James Ellman digs deep, connects the dots, and concludes that General Douglas MacArthur was decidedly not a military genius.
One of America's most controversial generals, Douglas MacArthur’s rise through the U.S. Army’s ranks was meteoric. However, he did not lead large formations of men in combat until he assumed command of forces in the Philippines in 1941. When war commenced with the bombing of Pearl Harbor, MacArthur’s performance on the battlefield was a failure: he underestimated the Japanese, and his poorly trained forces were outmaneuvered and outfought by a much smaller invading force. However, in what became a repeating hallmark of his career, he successfully portrayed his actions to much of the American people as brilliant and heroic regardless of victory or defeat. After fleeing to Australia, MacArthur famously announced, “I will return,” and followed through on a quest to retake Manila regardless of its impact on Allied global strategy or its cost in American, Australian, and Filipino blood.
In his subsequent role as America’s shogun in Tokyo, MacArthur was again surprised by an enemy he underestimated. The Korean War yielded his greatest victory, at Inchon, but also his greatest defeat, along the Yalu River. Unwilling to accept anything but complete victory, he openly defied President Truman: MacArthur fatally undermined chances for an early peace, planned to seed a great swath of enemy territory with radioactive cobalt, and attempted to widen a conflict which threatened to become a third world war. Raging against his subsequent firing, he only truly faded away after he was publicly criticized by a panoply of America’s greatest WWII generals.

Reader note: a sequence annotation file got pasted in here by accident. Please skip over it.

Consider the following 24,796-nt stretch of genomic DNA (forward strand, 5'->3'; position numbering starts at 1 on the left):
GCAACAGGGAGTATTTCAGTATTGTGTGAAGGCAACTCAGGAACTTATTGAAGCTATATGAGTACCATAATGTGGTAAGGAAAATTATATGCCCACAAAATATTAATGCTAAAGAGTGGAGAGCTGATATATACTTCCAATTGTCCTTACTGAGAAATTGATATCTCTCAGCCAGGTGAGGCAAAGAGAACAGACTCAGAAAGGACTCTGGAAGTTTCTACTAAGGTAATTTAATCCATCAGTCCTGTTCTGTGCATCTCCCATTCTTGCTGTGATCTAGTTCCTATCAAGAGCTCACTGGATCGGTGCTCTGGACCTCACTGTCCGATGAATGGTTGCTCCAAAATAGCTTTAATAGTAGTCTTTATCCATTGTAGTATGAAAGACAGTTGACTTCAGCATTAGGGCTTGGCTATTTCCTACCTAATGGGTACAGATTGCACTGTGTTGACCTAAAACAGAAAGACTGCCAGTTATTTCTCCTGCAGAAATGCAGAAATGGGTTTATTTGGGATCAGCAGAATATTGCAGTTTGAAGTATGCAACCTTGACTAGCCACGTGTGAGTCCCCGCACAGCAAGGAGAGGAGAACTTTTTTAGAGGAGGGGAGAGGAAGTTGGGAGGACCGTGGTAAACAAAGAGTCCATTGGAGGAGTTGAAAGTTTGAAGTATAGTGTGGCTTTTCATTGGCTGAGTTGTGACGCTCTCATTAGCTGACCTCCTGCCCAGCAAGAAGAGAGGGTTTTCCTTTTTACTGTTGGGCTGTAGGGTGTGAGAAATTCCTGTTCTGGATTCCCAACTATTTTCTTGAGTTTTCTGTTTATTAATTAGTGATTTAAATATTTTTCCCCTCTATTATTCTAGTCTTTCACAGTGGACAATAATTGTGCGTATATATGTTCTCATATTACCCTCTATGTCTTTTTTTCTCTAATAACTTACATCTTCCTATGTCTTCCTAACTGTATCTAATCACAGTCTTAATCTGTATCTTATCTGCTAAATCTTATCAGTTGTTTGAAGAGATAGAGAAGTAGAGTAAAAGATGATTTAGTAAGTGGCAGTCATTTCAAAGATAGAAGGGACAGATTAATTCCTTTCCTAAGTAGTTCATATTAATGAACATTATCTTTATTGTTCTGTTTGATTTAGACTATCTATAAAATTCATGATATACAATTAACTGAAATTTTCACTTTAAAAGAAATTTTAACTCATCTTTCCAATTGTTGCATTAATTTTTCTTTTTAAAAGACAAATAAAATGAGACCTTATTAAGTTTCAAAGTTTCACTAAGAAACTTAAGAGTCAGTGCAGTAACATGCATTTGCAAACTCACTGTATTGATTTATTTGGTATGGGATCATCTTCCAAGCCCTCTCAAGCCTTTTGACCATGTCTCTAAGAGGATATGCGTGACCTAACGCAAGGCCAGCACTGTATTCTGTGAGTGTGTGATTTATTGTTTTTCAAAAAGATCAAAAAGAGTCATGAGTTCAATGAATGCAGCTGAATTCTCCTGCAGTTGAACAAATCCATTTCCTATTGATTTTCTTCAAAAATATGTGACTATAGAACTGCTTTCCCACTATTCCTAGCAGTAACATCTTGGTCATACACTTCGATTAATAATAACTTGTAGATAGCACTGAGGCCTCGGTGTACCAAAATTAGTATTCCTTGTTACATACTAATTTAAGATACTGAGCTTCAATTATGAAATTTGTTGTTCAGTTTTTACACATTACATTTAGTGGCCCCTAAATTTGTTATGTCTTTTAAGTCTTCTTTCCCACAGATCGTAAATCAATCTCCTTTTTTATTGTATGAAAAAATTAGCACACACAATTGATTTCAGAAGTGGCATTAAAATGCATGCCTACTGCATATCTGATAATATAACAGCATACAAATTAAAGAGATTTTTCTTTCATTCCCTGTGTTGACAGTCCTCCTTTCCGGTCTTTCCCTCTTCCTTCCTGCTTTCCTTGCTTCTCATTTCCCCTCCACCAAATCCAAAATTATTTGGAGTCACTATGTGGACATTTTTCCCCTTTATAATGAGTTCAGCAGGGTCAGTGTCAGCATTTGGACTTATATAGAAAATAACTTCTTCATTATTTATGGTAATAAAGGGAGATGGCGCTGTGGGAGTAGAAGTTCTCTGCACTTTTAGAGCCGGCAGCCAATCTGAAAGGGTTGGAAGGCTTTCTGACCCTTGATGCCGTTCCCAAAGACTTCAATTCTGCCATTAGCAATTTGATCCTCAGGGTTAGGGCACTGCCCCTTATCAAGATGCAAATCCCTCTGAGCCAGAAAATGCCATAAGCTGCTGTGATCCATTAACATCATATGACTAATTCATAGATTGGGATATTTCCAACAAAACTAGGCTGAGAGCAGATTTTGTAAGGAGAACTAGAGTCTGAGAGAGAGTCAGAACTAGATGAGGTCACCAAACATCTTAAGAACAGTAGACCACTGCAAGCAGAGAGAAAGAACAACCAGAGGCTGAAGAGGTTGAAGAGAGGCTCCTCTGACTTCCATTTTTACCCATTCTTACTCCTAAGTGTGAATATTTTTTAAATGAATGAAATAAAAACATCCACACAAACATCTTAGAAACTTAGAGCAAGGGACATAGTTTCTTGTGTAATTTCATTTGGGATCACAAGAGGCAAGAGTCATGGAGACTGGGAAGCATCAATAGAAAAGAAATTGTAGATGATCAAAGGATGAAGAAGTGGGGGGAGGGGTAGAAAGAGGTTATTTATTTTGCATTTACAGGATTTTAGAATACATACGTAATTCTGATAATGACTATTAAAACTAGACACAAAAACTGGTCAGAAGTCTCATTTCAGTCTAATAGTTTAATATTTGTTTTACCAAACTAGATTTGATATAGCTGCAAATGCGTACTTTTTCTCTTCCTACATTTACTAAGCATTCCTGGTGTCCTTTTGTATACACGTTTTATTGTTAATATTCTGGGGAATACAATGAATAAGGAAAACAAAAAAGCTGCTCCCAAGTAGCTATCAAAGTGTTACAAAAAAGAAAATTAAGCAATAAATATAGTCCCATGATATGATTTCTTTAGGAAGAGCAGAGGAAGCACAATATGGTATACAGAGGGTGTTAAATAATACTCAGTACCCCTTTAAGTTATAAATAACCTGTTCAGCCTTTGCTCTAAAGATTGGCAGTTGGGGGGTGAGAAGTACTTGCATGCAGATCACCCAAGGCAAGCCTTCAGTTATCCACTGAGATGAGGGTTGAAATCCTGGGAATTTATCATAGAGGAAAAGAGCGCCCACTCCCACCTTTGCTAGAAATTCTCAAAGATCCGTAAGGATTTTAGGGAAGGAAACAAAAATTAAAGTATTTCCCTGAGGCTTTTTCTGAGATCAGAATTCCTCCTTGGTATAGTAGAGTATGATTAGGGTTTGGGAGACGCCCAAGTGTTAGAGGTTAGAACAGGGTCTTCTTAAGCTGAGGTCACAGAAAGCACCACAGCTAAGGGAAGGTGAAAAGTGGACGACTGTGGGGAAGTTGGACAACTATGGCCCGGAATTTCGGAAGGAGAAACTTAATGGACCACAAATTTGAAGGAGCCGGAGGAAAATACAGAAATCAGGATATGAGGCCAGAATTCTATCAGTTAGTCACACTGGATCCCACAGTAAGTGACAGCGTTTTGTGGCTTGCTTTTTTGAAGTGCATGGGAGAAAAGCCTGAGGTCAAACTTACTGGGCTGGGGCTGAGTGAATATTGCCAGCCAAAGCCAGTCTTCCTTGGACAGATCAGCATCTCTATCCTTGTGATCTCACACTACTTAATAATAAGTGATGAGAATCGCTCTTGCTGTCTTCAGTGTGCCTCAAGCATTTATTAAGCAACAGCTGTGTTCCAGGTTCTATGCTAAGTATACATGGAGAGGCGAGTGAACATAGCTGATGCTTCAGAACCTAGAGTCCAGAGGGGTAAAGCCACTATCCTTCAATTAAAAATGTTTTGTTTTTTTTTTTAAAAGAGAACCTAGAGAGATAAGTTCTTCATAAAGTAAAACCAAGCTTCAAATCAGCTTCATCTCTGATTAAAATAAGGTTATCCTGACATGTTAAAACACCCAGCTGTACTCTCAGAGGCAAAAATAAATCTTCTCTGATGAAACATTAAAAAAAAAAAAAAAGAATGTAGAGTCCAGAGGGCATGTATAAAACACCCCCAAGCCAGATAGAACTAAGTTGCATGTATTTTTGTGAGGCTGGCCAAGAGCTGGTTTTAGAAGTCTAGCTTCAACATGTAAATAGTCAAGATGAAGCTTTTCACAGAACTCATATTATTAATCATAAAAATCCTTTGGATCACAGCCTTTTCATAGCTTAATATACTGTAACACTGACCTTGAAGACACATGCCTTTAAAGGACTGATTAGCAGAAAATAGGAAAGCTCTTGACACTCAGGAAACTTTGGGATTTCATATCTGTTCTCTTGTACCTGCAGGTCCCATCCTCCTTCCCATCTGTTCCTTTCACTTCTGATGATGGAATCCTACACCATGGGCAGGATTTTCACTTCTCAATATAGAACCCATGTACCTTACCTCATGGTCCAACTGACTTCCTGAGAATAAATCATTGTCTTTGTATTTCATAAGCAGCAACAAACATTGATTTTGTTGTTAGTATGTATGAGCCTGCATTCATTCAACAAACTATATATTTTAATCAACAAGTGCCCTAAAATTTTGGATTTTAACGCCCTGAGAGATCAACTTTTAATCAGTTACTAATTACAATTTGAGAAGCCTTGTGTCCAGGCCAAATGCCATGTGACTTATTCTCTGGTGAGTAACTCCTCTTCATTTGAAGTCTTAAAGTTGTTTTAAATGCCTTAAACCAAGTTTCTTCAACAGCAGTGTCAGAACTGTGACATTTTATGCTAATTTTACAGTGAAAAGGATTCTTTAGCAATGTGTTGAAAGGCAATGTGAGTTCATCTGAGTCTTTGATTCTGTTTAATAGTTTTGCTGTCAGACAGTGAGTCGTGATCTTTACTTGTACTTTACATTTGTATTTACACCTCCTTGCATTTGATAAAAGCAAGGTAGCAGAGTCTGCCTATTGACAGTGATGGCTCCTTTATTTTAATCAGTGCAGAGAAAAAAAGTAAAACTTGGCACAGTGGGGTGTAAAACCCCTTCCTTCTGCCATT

Today, MacArthur still polarizes. Many biographies agree he was a great and patriotic leader marred by a few failures. Ellman argues the opposite: MacArthur was a lackluster battlefield commander who suffered stunning defeats while undermining the command structure of our military.
James Ellman holds a bachelor’s degree in history and economics from Tufts University and an MBA from Harvard. He has also written Hitler’s Great Gamble: A New Look at German Strategy, Operation Barbarossa, and the Axis Defeat in World War II (Stackpole, 2019). He lives in Hawaii.
“Reviewing MacArthur’s performances in World War II and the Korean War, [Ellman] concludes that the general was a mediocre commander who lacked interest in details, packed his staff with incompetent bootlickers and often lied in trying to justify his actions. And, of course, he was quite insubordinate, with an alarming tendency to ignore orders and contradict stated policies.”
"This well-researched, well-written military-history title will draw general readers, especially ones interested in the history of World War II and the Korean War. It will also benefit historians looking for a different interpretation of MacArthur’s role in those conflicts.”
“In his new book MacArthur Reconsidered, Ellman pronounces MacArthur a poor wartime commander whose “insubordination” was a threat to the Republic.”
In this lively, well-researched book, James Ellman deflates the MacArthur myth and persuasively shows how MacArthur’s political connections, tireless self-promotion, and habitual lying enabled him to escape the consequences of his numerous failures and acquire an undeserved reputation for military genius.
History often elevates certain figures higher than the merit of their achievements deserve. As James Ellman reveals in a steady, forceful, and engaging manner, Douglas MacArthur is a case in point. With the skills that an experienced trial lawyer would envy, Ellman carefully examines MacArthur’s record from a number of vantage points and makes it clear that the five-star general’s heightened reputation as a military strategist and commander is far from warranted.